Rules? We Don’t Need Your Stinking Rules!

signs.jpgA very odd idea from Europe:

European traffic planners are dreaming of streets free of rules and directives. They want drivers and pedestrians to interact in a free and humane way, as brethren — by means of friendly gestures, nods of the head and eye contact, without the harassment of prohibitions, restrictions and warning signs.

Why? Because the law is so overgrown in the old country that it is (allegedly) ignored:

About 70 percent of traffic signs are ignored by drivers. What’s more, the glut of prohibitions is tantamount to treating the driver like a child and it also foments resentment. He may stop in front of the crosswalk, but that only makes him feel justified in preventing pedestrians from crossing the street on every other occasion. Every traffic light baits him with the promise of making it over the crossing while the light is still yellow . . . The new traffic model’s advocates believe the only way out of this vicious circle is to give drivers more liberty and encourage them to take responsibility for themselves. They demand streets like those during the Middle Ages, when horse-drawn chariots, handcarts and people scurried about in a completely unregulated fashion. The new model’s proponents envision today’s drivers and pedestrians blending into a colorful and peaceful traffic stream.

Ok, I get the concept, and I do think that the proliferation of law results in an enforcement loss on the margins. But there are two conditions to this experiment’s success.

First, it isn’t scalable. In absolute terms, big cities seem to me to be vastly harder to de-sign than small cities: the temptation to defect is higher; the benefits of cooperation diffuse; and the social sanctions easy to avoid. Similarly, homogenous and nondiverse populations like those that still dominate parts of Europe probably need less law than heterogeneous ones – a straightforward Shasta County idea.

Second, you still need private (tort) law. Even when the stop sign gets carted away, a reasonable duty of care remains. Further, that law has to be relatively well-appreciated to be effective. Therefore, the designers of the experiment must be sort of suggesting that we can remove law’s signs because the rules have been completely internalized.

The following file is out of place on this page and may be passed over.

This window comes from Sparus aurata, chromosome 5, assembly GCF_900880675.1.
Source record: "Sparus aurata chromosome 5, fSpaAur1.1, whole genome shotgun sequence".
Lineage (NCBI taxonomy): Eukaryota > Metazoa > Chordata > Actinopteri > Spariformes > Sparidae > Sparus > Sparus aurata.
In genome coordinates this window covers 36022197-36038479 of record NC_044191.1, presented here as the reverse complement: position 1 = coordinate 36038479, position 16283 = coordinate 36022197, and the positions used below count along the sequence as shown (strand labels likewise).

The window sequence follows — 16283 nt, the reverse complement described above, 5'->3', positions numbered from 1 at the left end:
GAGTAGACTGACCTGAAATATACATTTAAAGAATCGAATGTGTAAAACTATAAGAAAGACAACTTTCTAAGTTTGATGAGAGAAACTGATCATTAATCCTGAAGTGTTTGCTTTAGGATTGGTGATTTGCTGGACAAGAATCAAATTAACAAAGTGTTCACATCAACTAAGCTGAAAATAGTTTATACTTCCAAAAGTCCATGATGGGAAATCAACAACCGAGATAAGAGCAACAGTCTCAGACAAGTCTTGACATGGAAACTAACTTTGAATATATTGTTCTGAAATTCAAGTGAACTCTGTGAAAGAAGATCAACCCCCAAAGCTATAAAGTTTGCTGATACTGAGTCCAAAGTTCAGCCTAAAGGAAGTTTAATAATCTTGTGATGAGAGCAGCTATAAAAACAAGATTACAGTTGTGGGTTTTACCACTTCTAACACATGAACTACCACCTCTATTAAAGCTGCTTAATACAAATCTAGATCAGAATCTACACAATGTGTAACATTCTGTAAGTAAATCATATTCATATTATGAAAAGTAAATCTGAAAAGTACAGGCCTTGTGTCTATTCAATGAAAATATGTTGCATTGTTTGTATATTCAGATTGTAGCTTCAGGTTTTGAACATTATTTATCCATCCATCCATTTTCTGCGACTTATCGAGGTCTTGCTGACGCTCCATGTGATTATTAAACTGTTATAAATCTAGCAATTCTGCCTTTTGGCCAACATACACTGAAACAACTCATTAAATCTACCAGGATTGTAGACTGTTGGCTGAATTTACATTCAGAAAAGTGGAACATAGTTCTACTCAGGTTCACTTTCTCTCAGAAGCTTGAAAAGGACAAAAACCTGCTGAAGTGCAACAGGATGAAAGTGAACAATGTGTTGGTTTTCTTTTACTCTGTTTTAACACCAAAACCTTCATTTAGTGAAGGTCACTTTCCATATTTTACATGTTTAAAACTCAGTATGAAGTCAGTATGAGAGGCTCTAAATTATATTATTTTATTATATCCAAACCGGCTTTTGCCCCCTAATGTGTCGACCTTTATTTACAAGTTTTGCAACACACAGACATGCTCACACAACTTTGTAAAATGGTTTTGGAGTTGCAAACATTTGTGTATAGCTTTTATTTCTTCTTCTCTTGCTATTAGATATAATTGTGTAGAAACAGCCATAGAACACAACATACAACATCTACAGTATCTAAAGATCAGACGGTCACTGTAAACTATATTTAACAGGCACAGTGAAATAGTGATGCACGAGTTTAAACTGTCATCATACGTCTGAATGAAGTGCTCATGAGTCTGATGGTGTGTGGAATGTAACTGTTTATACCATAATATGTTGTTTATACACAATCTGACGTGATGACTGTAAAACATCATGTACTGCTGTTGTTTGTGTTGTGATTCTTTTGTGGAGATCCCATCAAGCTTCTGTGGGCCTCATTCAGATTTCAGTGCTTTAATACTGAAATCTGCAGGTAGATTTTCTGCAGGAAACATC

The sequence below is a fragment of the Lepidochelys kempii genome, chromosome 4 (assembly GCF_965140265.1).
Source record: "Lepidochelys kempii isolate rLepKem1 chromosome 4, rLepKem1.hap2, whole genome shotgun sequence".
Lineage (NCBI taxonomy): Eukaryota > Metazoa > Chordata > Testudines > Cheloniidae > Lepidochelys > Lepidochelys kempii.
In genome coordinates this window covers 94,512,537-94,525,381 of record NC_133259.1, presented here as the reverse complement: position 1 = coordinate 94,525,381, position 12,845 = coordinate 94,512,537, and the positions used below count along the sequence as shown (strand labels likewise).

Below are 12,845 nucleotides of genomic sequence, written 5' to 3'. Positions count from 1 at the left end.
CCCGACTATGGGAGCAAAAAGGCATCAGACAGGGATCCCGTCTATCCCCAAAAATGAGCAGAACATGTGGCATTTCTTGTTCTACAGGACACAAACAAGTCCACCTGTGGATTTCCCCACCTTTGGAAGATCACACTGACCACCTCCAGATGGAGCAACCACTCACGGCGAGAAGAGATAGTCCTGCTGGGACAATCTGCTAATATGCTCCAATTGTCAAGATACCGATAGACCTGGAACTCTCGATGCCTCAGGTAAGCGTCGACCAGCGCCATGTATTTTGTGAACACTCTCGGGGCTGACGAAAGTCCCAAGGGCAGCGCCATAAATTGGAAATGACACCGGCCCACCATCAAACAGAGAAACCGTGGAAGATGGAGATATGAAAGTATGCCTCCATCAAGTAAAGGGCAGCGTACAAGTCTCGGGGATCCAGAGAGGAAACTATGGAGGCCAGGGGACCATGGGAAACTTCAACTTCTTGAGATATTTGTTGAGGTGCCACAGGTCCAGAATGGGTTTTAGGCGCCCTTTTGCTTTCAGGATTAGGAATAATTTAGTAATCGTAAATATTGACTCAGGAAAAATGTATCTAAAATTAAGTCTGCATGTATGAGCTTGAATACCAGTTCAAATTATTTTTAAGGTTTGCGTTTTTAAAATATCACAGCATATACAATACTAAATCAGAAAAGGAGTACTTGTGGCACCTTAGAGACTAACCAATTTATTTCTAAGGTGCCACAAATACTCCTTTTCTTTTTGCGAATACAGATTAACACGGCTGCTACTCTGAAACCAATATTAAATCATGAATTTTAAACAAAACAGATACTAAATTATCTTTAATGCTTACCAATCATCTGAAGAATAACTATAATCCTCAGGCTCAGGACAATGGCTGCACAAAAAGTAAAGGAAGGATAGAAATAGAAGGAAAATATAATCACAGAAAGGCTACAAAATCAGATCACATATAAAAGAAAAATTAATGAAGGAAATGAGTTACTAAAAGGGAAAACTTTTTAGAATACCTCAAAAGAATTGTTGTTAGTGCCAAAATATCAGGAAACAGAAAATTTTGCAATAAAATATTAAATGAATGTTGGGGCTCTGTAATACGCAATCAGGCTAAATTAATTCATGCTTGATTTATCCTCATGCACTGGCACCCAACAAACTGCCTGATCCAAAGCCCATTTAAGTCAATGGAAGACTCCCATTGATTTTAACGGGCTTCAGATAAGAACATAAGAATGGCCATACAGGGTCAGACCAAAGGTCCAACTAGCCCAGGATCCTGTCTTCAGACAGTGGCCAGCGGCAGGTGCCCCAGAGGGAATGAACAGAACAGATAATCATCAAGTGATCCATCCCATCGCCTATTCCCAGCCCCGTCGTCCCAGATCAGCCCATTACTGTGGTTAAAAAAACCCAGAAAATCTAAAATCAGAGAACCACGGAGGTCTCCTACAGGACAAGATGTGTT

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5 Responses

  1. J.D. Bolick says:

    This decision is uproariously funny, not just because they’re indulging in something highly illogical at the behest of psychologists of all people, but because it is a perfect illustration of the trend in Europe toward a second period of romanticism. When reason is banished even from highly dangerous conditions in favor of “feelings,” you know things have gotten out of hand. It will be amusing to see how this unfolds, I just hope there aren’t too many deaths and mangled limbs in the process before they wake up and rejoin the rest of the rational world.

  2. Alfredo Escalona says:

    Insane.

    This is a perfect example of all-or-nothing-thinking.

    The problem is the ridiculous proliferation of different signs. What is needed is to prioritize signs, keep the most important, and get rid of the rest. Keep stop signs, one-way signs, etc.

    Otherwise, what you will do is slow traffic to a standstill as everyone stops at every intersection and timidly looks left and right before crossing. Not to mention the explosion of lawsuits for not obeying non-existent rules.

    This is a thinly-disguised full-employment act for lawyers. What little efficiency will be gained in smaller towns will be demolished by massive slowdowns in larger cities and courtroom case explosion.

  3. Johannah T says:

    I think this European traffic experiment may work, accidents have declined where the traffic sign prohibition exists. Pedestrians walk about in all sorts of crowded places without bumping into one another, and without traffic signs. I think, when driving, we tend to dehumanize the drivers in other cars which, I think, makes it easier to cut some off or rush through a yellow light.

    Bravo, I say, and I hope it proves successful and the rest of the world follows suit.

  4. Antiquated Tory says:

    For f**k’s sake, the town they’ve tried this in is in West Friesland. There are more cows than drivers there. The Dutch are smug little good citizens by and large, this is more true in rural areas, more true in the Calvinist north, and most true of the Frisians vs the Dutch proper.

    Try this in the Czech Republic, where men drive with their little head instead of their big one as it is, and we have the highest rate of pedestrians hit by drivers. Only the blanket granting of pedestrian right of way has begun to even make a dent in it.

  5. Heather R says:

    Bravo, indeed. Although – *please* don’t replace sidewalks with cobbles! I’m a wheelchair user, and you just can’t roll a wheelchair over cobbles. I wouldn’t be able to go anywhere…